If you’ve been feeling like the past seven months or so have been a challenge, you probably know you aren’t alone. This year, the balancing act required to cope with new realities of work, school, household chores and other obligations has become monotonous and overwhelming, especially without opportunities for a much-needed vacation.

Introducing the latest phenomenon in pandemic travel behaviour: the “tripping point.”

Expedia defines the tripping point as the intense need for a break from the routine and the moment at which day-to-day responsibilities become too much and result in the desperate need for a change of scenery.

And just as one might expect, these feelings are extremely common: According to a recent survey from Expedia, on average it took Canadians only 28 days into lockdown to reach their tripping point; though, around a quarter (25 percent) said they reached that point in the first week.

Black woman stressed in front of laptop

On average it took Canadians only 28 days into lockdown to reach their tripping point.

An escape from the day-to-day

Needing to get out of the house and a change of scenery (54 percent) and wanting some alone time (26 percent) were the most common reasons respondents found themselves at the tripping point, causing many people to seek relief via a quick road trip or staycation (29 percent). Others embraced self-care habits like spending more time outdoors (36 percent).

Another effective way to stave off the tripping point? Future-trip planning. One in five respondents used the time at home to research a big trip to take after restrictions eased, resulting in spikes in searches to places like the Caribbean, Hawaii and Mexico.

Once travel restrictions eased a little, it took Canadians on average just 35 days before they started researching or dreaming about their next trip.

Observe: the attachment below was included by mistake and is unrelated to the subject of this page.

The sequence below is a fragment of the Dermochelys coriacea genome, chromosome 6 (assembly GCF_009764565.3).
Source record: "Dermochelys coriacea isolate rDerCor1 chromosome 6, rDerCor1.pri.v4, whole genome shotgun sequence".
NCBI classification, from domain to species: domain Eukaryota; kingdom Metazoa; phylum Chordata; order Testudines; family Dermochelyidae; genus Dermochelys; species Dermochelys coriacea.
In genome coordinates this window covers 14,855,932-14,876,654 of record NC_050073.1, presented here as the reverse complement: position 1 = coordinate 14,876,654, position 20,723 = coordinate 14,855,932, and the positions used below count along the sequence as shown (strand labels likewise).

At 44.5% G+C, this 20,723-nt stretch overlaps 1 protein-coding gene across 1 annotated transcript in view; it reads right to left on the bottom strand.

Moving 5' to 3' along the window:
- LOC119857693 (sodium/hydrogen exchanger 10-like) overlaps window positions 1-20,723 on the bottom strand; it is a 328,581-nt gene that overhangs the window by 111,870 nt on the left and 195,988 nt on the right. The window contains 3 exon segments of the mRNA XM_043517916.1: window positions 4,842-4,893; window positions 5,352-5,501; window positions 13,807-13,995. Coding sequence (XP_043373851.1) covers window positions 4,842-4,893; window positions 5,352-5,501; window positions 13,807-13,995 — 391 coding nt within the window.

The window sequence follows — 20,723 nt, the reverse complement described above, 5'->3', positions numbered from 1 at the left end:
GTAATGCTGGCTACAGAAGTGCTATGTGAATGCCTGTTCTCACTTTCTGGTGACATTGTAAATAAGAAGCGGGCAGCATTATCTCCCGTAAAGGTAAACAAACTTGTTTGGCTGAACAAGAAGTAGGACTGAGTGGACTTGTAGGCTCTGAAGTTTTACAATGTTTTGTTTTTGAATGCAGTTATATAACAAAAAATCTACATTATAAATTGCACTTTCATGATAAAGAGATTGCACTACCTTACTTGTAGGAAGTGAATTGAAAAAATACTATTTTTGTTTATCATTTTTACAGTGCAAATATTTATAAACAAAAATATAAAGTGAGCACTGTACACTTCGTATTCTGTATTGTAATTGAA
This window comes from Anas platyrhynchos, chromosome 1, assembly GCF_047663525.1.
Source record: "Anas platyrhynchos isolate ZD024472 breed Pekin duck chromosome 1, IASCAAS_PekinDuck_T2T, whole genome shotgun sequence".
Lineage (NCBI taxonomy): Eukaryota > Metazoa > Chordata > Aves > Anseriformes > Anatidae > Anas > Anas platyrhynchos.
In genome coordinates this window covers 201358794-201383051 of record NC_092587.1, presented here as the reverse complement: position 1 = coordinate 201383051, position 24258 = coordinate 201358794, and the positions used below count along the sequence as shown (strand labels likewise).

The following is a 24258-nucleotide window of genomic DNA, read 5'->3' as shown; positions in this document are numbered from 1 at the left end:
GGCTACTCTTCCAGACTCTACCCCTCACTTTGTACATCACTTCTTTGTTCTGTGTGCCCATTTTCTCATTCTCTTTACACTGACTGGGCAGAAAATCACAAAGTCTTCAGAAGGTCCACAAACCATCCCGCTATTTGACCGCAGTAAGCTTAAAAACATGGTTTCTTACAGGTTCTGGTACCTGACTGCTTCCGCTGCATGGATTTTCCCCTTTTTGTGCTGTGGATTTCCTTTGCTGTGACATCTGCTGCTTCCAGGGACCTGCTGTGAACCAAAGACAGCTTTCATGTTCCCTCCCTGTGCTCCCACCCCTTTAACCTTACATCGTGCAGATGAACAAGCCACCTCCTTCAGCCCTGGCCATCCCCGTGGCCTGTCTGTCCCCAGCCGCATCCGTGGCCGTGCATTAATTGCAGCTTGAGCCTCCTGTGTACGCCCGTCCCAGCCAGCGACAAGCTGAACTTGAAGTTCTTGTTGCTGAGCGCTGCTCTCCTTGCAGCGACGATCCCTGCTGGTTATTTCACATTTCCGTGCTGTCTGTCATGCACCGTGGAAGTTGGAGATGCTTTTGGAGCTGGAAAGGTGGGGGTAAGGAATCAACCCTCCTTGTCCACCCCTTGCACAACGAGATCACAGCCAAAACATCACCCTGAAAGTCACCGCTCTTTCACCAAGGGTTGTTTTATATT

Planning ahead and staying inspired about travel

With many Canadians historically heading south for the winter and beach travel being the popular choice, this year early indications suggest Canadians will be spending the winter season at home. This trend will be a first but will offer the opportunity to explore local and tap into outdoor activities and ski vacations.

Results also shed light on where travellers are most likely to go when they’re ready to travel freely, with the majority excited to visit friends and family who live elsewhere (27 percent). Another quarter are likely to head somewhere they’ve never been within Canada (26 percent) and around one in five said they plan to reschedule a trip they couldn’t take this year.

Asian woman wearing a mask and waiting in airport

Once travel restrictions eased a little, it took Canadians on average just 35 days before they started researching or dreaming about their next trip.

Your lockdown living situation could be shaping your travel plans

Whether the ideal next trip is a beach vacation or solo adventure tends to vary and turns out it has a lot to do with who you spent lockdown living with. Expedia survey results found:

  • Individuals who lived with a partner and had no children during lockdown are most likely to desire a luxury, 5-star vacation with pampering and spa treatments.
  • For parents, family-friendly activities and accommodations was the most important consideration for their next trip.
  • Those who lived with roommates said they are keen to do an outdoor activity focused vacation, such as camping, hiking, or one that includes winter activities when they travel next.

To help travellers find the right trip for their needs whenever they are ready to get away next, Expedia compiled a list of the best options for those looking for a close-by staycation, stays with enhanced cleaning or those interested in affordable luxury.

With COVID-19, it’s important to stay safe and up to date on the latest travel guidance and restrictions. Find out what to expect, how to find flexible travel and other information on the Expedia COVID-19 travel guide.

Have you reached your tripping point yet?